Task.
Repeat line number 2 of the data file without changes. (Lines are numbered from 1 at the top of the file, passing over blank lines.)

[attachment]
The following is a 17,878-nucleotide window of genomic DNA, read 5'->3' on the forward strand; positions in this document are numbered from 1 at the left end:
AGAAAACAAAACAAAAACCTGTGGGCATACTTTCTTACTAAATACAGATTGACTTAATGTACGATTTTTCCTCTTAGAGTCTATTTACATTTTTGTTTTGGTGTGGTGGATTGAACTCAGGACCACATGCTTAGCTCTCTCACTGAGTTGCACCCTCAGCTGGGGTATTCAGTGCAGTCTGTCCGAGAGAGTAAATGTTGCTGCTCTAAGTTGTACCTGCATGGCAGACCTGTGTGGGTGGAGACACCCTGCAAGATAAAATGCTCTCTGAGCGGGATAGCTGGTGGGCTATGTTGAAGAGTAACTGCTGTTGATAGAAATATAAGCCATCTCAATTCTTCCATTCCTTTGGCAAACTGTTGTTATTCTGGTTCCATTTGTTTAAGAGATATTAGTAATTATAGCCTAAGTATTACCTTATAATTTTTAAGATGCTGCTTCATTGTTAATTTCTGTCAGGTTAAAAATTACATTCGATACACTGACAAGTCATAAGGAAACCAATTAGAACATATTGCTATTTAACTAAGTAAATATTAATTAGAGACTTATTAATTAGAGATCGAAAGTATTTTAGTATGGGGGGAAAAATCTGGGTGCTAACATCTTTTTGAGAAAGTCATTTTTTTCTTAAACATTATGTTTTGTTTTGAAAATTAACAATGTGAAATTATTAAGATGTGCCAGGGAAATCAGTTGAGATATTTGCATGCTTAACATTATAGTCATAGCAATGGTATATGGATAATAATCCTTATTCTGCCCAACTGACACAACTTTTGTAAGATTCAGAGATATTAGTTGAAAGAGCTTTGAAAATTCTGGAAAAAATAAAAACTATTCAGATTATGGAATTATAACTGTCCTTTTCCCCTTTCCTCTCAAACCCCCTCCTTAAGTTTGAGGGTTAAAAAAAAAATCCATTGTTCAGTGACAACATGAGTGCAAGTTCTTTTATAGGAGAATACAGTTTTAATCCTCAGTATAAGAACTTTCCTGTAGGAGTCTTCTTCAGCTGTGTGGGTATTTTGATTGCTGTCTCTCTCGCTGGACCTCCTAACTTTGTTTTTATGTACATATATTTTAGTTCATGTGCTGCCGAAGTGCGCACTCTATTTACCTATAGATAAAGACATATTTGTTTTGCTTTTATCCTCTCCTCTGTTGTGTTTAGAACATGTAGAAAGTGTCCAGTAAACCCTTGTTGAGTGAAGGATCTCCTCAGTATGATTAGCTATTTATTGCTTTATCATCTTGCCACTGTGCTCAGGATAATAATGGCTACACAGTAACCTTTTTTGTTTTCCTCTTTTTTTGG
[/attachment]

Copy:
AGAAAACAAAACAAAAACCTGTGGGCATACTTTCTTACTAAATACAGATTGACTTAATGTACGATTTTTCCTCTTAGAGTCTATTTACATTTTTGTTTTGGTGTGGTGGATTGAACTCAGGACCACATGCTTAGCTCTCTCACTGAGTTGCACCCTCAGCTGGGGTATTCAGTGCAGTCTGTCCGAGAGAGTAAATGTTGCTGCTCTAAGTTGTACCTGCATGGCAGACCTGTGTGGGTGGAGACACCCTGCAAGATAAAATGCTCTCTGAGCGGGATAGCTGGTGGGCTATGTTGAAGAGTAACTGCTGTTGATAGAAATATAAGCCATCTCAATTCTTCCATTCCTTTGGCAAACTGTTGTTATTCTGGTTCCATTTGTTTAAGAGATATTAGTAATTATAGCCTAAGTATTACCTTATAATTTTTAAGATGCTGCTTCATTGTTAATTTCTGTCAGGTTAAAAATTACATTCGATACACTGACAAGTCATAAGGAAACCAATTAGAACATATTGCTATTTAACTAAGTAAATATTAATTAGAGACTTATTAATTAGAGATCGAAAGTATTTTAGTATGGGGGGAAAAATCTGGGTGCTAACATCTTTTTGAGAAAGTCATTTTTTTCTTAAACATTATGTTTTGTTTTGAAAATTAACAATGTGAAATTATTAAGATGTGCCAGGGAAATCAGTTGAGATATTTGCATGCTTAACATTATAGTCATAGCAATGGTATATGGATAATAATCCTTATTCTGCCCAACTGACACAACTTTTGTAAGATTCAGAGATATTAGTTGAAAGAGCTTTGAAAATTCTGGAAAAAATAAAAACTATTCAGATTATGGAATTATAACTGTCCTTTTCCCCTTTCCTCTCAAACCCCCTCCTTAAGTTTGAGGGTTAAAAAAAAAATCCATTGTTCAGTGACAACATGAGTGCAAGTTCTTTTATAGGAGAATACAGTTTTAATCCTCAGTATAAGAACTTTCCTGTAGGAGTCTTCTTCAGCTGTGTGGGTATTTTGATTGCTGTCTCTCTCGCTGGACCTCCTAACTTTGTTTTTATGTACATATATTTTAGTTCATGTGCTGCCGAAGTGCGCACTCTATTTACCTATAGATAAAGACATATTTGTTTTGCTTTTATCCTCTCCTCTGTTGTGTTTAGAACATGTAGAAAGTGTCCAGTAAACCCTTGTTGAGTGAAGGATCTCCTCAGTATGATTAGCTATTTATTGCTTTATCATCTTGCCACTGTGCTCAGGATAATAATGGCTACACAGTAACCTTTTTTGTTTTCCTCTTTTTTTGG